The need to manage multiple contexts. The existence of common identity/networking framework also makes possible new kinds of applications. Applications that manage identities, relationships, reputation and trust across multiple contexts. Of particular interest are applications that work on behalf of a user to manage their own profiles, relationships, and reputation across their various personal and professional groups, teams, and other organizational affiliations while preserving their privacy. These applications could provide users with the ability to: discover new groups through shared affinities; find new team members based on reputation and background; sort, filter and visualize their social networks. Applications could be used by organizations to build and manage their networks of networks.

The need for trusted infrastructure. Working in partnership with our development partners and academic research groups, this project will create a key part of the open source infrastructure required for an open, accountable, socially-searchable web while ensuring privacy and personal control over identity information.

Description (scope and goals)

Our goals are to:

1.    Create a framework/API – an abstraction layer for identity and social networking services

2.    Create a set of exemplary context “provider” implementations (plug-ins)

3.    Create an exemplary app that demonstrates how to use the extensible framework

4.    Enable developers to leverage Higgins in their applications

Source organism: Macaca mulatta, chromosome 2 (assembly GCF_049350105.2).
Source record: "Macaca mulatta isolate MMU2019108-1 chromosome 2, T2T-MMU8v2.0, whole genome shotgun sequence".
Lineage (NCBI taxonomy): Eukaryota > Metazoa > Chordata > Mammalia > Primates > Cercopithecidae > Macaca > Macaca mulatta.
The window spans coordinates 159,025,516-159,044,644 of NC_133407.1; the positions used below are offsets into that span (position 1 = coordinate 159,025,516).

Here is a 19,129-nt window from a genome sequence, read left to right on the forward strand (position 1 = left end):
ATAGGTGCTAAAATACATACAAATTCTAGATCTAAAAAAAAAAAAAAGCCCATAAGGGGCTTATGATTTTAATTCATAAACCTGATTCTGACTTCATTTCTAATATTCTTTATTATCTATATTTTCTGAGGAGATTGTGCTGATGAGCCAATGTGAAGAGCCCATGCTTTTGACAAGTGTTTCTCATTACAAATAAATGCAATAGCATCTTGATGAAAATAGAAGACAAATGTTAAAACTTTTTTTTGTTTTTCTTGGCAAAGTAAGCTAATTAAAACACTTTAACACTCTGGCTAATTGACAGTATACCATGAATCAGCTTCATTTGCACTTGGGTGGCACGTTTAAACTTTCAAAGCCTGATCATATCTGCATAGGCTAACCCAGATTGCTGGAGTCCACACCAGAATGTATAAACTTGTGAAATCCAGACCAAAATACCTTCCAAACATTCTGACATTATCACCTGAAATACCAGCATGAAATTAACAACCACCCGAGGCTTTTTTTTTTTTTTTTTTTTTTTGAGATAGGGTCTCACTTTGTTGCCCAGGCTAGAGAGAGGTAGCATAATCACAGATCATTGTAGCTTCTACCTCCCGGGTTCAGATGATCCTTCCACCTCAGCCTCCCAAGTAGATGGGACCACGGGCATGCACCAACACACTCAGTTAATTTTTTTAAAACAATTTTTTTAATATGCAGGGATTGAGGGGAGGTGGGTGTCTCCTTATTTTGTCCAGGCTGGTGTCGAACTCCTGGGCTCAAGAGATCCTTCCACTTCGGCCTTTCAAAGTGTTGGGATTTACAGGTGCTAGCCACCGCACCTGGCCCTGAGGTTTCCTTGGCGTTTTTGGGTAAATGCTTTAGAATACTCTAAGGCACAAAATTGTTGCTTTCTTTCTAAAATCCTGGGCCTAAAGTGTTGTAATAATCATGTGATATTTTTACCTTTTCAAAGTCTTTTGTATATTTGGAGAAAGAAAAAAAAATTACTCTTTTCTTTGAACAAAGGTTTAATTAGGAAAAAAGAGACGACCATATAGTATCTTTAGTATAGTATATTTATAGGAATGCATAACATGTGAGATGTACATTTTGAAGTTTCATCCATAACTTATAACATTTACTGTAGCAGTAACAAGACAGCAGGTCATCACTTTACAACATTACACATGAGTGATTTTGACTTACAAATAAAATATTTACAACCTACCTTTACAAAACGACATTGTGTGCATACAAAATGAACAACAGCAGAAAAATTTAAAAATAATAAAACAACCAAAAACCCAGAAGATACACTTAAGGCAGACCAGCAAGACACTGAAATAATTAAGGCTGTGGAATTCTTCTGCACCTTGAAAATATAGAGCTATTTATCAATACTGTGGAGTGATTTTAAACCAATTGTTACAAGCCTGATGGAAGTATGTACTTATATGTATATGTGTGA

(1) Framework/API

The extensible framework will support an API for use by Eclipse plug-ins and applications. The API could also be accessible via a web services interface. The API will provide:

1.     Initialization of the framework platform

2.     The context interface (implemented by extensions to the context provider extension point)

3.     Context management services (e.g. managing the registry of context provider plug-ins; resolving a context reference to a network location and a context provider implementation plug-in; loading and discarding of contexts, etc.)

The center of the extensible framework design is the plug-able context interface. A context is a container of facets. A facet a person or process that has been authenticated within its containing context. A facet has a profile which is comprised of a set of RDF properties and values (e.g. name, address, etc.). A facet also has one or more roles within the context. The set of profile properties and the set of roles and the access rights for each role are defined by and controlled by the context provider implementation.

Context provider implementations are responsible for:

1.     Authentication of credentials for access

2.     Authentication of each facet within the context

3.     Authorization of access to facet profile data using role-based access control lists

4.     Facet search and editing functions

5.     Support for adding tag properties to facets and on the links between facets

6.     Replication/distribution of context data to Higgins clients

7.     Synchronization of context data

8.     Persistence and encryption of context data

Note1: Some context providers will provide only a subset of the features listed above.